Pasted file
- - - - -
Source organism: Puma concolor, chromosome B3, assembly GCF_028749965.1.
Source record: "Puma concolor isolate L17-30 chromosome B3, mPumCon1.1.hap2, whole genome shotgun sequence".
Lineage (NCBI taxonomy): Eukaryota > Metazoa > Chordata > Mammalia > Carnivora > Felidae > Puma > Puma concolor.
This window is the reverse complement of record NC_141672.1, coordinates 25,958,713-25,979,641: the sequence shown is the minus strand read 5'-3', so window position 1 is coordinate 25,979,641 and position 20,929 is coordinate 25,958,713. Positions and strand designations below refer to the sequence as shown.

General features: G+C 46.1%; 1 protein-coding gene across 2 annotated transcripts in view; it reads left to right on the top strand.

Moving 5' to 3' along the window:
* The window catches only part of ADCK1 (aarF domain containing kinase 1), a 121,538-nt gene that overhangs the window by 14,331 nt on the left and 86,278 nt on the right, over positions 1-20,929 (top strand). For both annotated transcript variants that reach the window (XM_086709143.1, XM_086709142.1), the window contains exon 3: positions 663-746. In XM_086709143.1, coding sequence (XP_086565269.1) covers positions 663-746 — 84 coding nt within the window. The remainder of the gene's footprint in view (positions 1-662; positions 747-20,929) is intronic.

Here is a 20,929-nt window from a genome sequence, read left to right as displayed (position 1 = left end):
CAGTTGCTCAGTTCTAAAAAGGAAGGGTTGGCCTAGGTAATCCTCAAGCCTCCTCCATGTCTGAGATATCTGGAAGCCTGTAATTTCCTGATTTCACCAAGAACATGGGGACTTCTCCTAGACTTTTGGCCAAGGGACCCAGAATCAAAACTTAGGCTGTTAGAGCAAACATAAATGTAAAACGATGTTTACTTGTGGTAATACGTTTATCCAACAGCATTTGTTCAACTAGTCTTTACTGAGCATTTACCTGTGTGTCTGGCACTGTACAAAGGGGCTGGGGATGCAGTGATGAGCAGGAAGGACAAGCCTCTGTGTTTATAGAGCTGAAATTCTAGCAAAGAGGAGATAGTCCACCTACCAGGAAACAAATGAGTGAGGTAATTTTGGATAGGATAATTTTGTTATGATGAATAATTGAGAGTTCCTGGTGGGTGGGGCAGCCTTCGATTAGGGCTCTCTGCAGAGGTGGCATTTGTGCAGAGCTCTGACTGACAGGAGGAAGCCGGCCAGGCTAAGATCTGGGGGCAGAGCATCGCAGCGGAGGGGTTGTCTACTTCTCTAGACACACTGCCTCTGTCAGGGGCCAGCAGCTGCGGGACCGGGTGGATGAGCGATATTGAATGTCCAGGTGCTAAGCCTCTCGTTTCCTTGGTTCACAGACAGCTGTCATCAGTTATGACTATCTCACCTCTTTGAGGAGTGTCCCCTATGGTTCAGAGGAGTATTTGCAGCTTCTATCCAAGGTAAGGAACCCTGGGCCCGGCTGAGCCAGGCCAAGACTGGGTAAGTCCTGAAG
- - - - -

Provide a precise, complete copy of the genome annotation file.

Source organism: Puma concolor, chromosome B3, assembly GCF_028749965.1.
Source record: "Puma concolor isolate L17-30 chromosome B3, mPumCon1.1.hap2, whole genome shotgun sequence".
Lineage (NCBI taxonomy): Eukaryota > Metazoa > Chordata > Mammalia > Carnivora > Felidae > Puma > Puma concolor.
This window is the reverse complement of record NC_141672.1, coordinates 25,958,713-25,979,641: the sequence shown is the minus strand read 5'-3', so window position 1 is coordinate 25,979,641 and position 20,929 is coordinate 25,958,713. Positions and strand designations below refer to the sequence as shown.

General features: G+C 46.1%; 1 protein-coding gene across 2 annotated transcripts in view; it reads left to right on the top strand.

Moving 5' to 3' along the window:
* The window catches only part of ADCK1 (aarF domain containing kinase 1), a 121,538-nt gene that overhangs the window by 14,331 nt on the left and 86,278 nt on the right, over positions 1-20,929 (top strand). For both annotated transcript variants that reach the window (XM_086709143.1, XM_086709142.1), the window contains exon 3: positions 663-746. In XM_086709143.1, coding sequence (XP_086565269.1) covers positions 663-746 — 84 coding nt within the window. The remainder of the gene's footprint in view (positions 1-662; positions 747-20,929) is intronic.

Here is a 20,929-nt window from a genome sequence, read left to right as displayed (position 1 = left end):
CAGTTGCTCAGTTCTAAAAAGGAAGGGTTGGCCTAGGTAATCCTCAAGCCTCCTCCATGTCTGAGATATCTGGAAGCCTGTAATTTCCTGATTTCACCAAGAACATGGGGACTTCTCCTAGACTTTTGGCCAAGGGACCCAGAATCAAAACTTAGGCTGTTAGAGCAAACATAAATGTAAAACGATGTTTACTTGTGGTAATACGTTTATCCAACAGCATTTGTTCAACTAGTCTTTACTGAGCATTTACCTGTGTGTCTGGCACTGTACAAAGGGGCTGGGGATGCAGTGATGAGCAGGAAGGACAAGCCTCTGTGTTTATAGAGCTGAAATTCTAGCAAAGAGGAGATAGTCCACCTACCAGGAAACAAATGAGTGAGGTAATTTTGGATAGGATAATTTTGTTATGATGAATAATTGAGAGTTCCTGGTGGGTGGGGCAGCCTTCGATTAGGGCTCTCTGCAGAGGTGGCATTTGTGCAGAGCTCTGACTGACAGGAGGAAGCCGGCCAGGCTAAGATCTGGGGGCAGAGCATCGCAGCGGAGGGGTTGTCTACTTCTCTAGACACACTGCCTCTGTCAGGGGCCAGCAGCTGCGGGACCGGGTGGATGAGCGATATTGAATGTCCAGGTGCTAAGCCTCTCGTTTCCTTGGTTCACAGACAGCTGTCATCAGTTATGACTATCTCACCTCTTTGAGGAGTGTCCCCTATGGTTCAGAGGAGTATTTGCAGCTTCTATCCAAGGTAAGGAACCCTGGGCCCGGCTGAGCCAGGCCAAGACTGGGTAAGTCCTGAAG